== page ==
Dubai, UAE: Hospitals and health-care organisations cannot hike the cost of services in 2015 beyond a 4.2 per cent cap imposed by Dubai Health Authority (DHA), officials said on Wednesday.
The new pricing cap is adjusted according to the published inflation rate as set forth by the Dubai Statistics Centre.
Health bodies seeking increases must apply before the end of November given that the new regulation does not call for blanket increases across the health-care sector.
The cap will not only monitor and regulate the health-care system but also give complete value for money to each and every individual as health insurance is becoming mandatory for all.
Eisa Al Maidour, DHA Director-General, said the “aim of price regulation is to ensure a balance between price increase and protecting the patient’s interests”.
Hospitals and clinics applying for the increase must justify the reasons they are seeking an increase.
Dr Haidar Al Yousuf, head of DHA’s health funding, said each and every service will be reviewed for eligibility.
“This means that a hospital or polyclinic may have 200 services but this increase will not be allowed on the overall pricing but on [a] service-by-service basis and the company will have to submit a justification for the increase. When we consider the application we will look at many criteria such as financial, clinical, cost of business, compliance with DHA regulations, no pending violations, compliance with smart regulatory tools such as e-prescription and e-claims,” he said.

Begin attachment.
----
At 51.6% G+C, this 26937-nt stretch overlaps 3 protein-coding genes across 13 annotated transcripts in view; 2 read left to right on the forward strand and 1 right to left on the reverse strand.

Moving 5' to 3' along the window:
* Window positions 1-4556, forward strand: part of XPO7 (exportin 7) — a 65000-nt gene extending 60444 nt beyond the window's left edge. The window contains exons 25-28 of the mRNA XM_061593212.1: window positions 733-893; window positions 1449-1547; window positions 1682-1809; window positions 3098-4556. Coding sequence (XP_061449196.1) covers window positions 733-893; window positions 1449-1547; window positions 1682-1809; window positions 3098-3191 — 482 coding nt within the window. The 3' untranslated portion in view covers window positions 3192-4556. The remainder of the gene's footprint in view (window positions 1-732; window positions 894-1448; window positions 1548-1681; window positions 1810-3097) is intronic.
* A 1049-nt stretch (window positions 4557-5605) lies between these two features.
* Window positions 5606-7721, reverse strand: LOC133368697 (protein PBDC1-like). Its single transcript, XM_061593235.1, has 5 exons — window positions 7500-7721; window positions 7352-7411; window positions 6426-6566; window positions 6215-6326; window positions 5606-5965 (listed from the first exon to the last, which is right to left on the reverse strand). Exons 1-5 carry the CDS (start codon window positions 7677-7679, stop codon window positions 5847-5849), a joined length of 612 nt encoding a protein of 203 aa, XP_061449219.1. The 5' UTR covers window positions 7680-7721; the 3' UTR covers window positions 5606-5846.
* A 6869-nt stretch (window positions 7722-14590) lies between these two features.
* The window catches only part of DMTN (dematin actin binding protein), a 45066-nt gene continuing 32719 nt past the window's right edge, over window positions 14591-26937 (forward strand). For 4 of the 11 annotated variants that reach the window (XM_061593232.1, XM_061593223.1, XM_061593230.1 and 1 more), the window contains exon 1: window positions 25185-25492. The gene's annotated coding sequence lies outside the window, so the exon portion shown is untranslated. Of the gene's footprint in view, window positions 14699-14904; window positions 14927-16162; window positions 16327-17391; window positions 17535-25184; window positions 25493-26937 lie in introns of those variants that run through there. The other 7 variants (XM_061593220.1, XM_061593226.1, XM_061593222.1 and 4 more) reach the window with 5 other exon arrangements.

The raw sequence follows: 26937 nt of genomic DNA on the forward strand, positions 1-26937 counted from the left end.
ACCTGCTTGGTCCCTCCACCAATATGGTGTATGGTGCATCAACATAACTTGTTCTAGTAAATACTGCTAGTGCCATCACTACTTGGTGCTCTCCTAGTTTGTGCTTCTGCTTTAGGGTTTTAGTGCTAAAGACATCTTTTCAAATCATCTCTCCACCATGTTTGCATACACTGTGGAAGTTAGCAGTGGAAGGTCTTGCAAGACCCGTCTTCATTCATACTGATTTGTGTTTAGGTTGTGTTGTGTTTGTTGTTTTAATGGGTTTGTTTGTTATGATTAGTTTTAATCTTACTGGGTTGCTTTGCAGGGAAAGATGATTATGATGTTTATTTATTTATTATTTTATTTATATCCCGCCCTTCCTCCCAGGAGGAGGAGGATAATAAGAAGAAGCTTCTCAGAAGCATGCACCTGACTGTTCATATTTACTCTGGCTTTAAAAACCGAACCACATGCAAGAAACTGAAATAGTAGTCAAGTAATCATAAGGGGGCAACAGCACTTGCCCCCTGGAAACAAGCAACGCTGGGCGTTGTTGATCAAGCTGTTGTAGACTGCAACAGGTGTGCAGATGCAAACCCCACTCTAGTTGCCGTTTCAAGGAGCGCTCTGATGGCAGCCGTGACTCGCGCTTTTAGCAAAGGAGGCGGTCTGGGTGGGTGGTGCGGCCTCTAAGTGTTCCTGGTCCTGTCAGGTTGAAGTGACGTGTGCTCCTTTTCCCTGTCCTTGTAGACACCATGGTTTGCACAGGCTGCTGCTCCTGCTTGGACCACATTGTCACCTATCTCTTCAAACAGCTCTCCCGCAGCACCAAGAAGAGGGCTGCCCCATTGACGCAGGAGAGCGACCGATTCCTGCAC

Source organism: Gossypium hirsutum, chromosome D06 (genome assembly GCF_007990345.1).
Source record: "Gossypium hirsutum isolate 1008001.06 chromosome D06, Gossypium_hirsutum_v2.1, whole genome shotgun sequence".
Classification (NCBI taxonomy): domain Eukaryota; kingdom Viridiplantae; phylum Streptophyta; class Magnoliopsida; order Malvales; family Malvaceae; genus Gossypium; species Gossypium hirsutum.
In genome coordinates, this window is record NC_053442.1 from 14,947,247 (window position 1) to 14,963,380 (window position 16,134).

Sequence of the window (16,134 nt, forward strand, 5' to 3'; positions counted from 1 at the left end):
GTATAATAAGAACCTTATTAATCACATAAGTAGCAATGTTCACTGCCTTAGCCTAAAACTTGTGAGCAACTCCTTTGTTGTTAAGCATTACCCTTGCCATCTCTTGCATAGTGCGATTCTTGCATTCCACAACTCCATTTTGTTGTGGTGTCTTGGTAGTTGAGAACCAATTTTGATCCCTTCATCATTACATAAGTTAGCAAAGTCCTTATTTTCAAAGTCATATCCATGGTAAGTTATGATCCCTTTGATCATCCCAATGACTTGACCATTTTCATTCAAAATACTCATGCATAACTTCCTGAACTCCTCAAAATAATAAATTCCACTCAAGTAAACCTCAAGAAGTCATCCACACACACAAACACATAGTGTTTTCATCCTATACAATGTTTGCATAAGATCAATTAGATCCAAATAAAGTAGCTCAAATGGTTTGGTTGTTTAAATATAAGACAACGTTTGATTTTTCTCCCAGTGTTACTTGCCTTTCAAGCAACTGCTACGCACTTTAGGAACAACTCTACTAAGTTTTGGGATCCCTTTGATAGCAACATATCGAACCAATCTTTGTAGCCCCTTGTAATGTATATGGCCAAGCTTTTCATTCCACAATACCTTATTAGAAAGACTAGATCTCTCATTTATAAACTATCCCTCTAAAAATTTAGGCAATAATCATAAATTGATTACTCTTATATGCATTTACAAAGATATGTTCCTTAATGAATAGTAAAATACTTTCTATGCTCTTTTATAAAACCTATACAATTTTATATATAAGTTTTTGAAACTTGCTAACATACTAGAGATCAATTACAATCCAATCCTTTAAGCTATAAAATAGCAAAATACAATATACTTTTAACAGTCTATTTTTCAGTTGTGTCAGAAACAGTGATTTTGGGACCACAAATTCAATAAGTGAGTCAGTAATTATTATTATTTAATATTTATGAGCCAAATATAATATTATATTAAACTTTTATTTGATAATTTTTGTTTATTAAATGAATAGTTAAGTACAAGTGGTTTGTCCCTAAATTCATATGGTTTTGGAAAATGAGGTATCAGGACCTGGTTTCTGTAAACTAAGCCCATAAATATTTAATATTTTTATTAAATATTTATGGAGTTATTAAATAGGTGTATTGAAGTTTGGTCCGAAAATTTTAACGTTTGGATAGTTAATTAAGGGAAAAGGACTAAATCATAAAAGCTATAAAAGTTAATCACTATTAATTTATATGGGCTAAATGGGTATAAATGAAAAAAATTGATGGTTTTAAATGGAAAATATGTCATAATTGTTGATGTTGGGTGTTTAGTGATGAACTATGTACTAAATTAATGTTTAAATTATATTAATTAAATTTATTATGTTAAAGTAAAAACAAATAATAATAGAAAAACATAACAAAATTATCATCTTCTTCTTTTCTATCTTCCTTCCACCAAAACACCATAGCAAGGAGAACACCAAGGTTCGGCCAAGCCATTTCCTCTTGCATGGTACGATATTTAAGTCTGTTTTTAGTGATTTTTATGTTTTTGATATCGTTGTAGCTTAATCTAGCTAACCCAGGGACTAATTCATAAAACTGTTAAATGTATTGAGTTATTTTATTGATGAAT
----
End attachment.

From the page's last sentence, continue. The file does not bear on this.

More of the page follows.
So far, in 2014, the e-claim portal — which provides for transparent financial tracking — has catered to 23 million health cases, attended to 8 million claims, 13,500 physicians dispensed 10 million medications making transactions worth up to Dh6 billion this year. DHA projects an increase in these transactions of up to Dh9 billion by 2015 and Dh12.7 billion by 2016.
Health experts said the regulation is paving the way for grading of health-care services to create premium and regular health-care providers in the community.
“Earlier, a doctor who charged a steep consultation fee only because he had been in Dubai for three decades will not be able to do so unless he shows justification by way of some embellishment of service or qualification,” a representative of an insurance provider said.
Dr Yousuf said the regulation policy was comparable to international health-care regulation policies and was the way forward to make health care sustainable and of high quality where these control mechanisms would create a market equilibrium.
“We are not trying to fix prices, this is a free market, but we are trying to regulate price rises. The next step will be regulation of the insurance premiums,” he said.
Eventually, when everyone one is covered by insurance, premiums become lower as economies of scale will come into operation. The cost of care per person will drop and we can have a larger risk pool where the elderly and other such groups will be able to derive the benefit because of competitive rates in he market, he said.
© Gulf NewsNov 2014